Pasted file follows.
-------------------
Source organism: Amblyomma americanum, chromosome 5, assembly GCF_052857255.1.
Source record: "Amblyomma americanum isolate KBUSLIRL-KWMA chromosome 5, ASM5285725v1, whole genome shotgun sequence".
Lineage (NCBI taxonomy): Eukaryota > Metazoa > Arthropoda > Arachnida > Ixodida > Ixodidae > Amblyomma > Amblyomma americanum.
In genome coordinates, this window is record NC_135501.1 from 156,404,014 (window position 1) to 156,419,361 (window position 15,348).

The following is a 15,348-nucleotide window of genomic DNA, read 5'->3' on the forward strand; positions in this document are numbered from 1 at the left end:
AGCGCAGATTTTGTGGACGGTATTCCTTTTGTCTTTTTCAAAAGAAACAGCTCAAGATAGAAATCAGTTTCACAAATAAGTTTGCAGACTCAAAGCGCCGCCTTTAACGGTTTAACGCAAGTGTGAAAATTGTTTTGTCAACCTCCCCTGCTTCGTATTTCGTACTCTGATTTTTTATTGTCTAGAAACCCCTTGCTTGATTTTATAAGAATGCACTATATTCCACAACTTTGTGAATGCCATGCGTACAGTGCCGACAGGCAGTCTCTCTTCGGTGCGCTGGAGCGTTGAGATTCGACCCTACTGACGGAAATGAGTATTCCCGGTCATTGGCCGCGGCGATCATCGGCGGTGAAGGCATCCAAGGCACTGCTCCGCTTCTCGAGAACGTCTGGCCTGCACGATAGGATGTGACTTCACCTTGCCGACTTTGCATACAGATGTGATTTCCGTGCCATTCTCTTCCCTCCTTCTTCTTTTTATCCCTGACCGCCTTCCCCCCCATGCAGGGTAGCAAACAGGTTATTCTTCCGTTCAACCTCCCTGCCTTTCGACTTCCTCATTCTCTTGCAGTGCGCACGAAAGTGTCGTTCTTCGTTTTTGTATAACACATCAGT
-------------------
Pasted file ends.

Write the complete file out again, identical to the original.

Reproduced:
Source organism: Amblyomma americanum, chromosome 5, assembly GCF_052857255.1.
Source record: "Amblyomma americanum isolate KBUSLIRL-KWMA chromosome 5, ASM5285725v1, whole genome shotgun sequence".
Lineage (NCBI taxonomy): Eukaryota > Metazoa > Arthropoda > Arachnida > Ixodida > Ixodidae > Amblyomma > Amblyomma americanum.
In genome coordinates, this window is record NC_135501.1 from 156,404,014 (window position 1) to 156,419,361 (window position 15,348).

The following is a 15,348-nucleotide window of genomic DNA, read 5'->3' on the forward strand; positions in this document are numbered from 1 at the left end:
AGCGCAGATTTTGTGGACGGTATTCCTTTTGTCTTTTTCAAAAGAAACAGCTCAAGATAGAAATCAGTTTCACAAATAAGTTTGCAGACTCAAAGCGCCGCCTTTAACGGTTTAACGCAAGTGTGAAAATTGTTTTGTCAACCTCCCCTGCTTCGTATTTCGTACTCTGATTTTTTATTGTCTAGAAACCCCTTGCTTGATTTTATAAGAATGCACTATATTCCACAACTTTGTGAATGCCATGCGTACAGTGCCGACAGGCAGTCTCTCTTCGGTGCGCTGGAGCGTTGAGATTCGACCCTACTGACGGAAATGAGTATTCCCGGTCATTGGCCGCGGCGATCATCGGCGGTGAAGGCATCCAAGGCACTGCTCCGCTTCTCGAGAACGTCTGGCCTGCACGATAGGATGTGACTTCACCTTGCCGACTTTGCATACAGATGTGATTTCCGTGCCATTCTCTTCCCTCCTTCTTCTTTTTATCCCTGACCGCCTTCCCCCCCATGCAGGGTAGCAAACAGGTTATTCTTCCGTTCAACCTCCCTGCCTTTCGACTTCCTCATTCTCTTGCAGTGCGCACGAAAGTGTCGTTCTTCGTTTTTGTATAACACATCAGT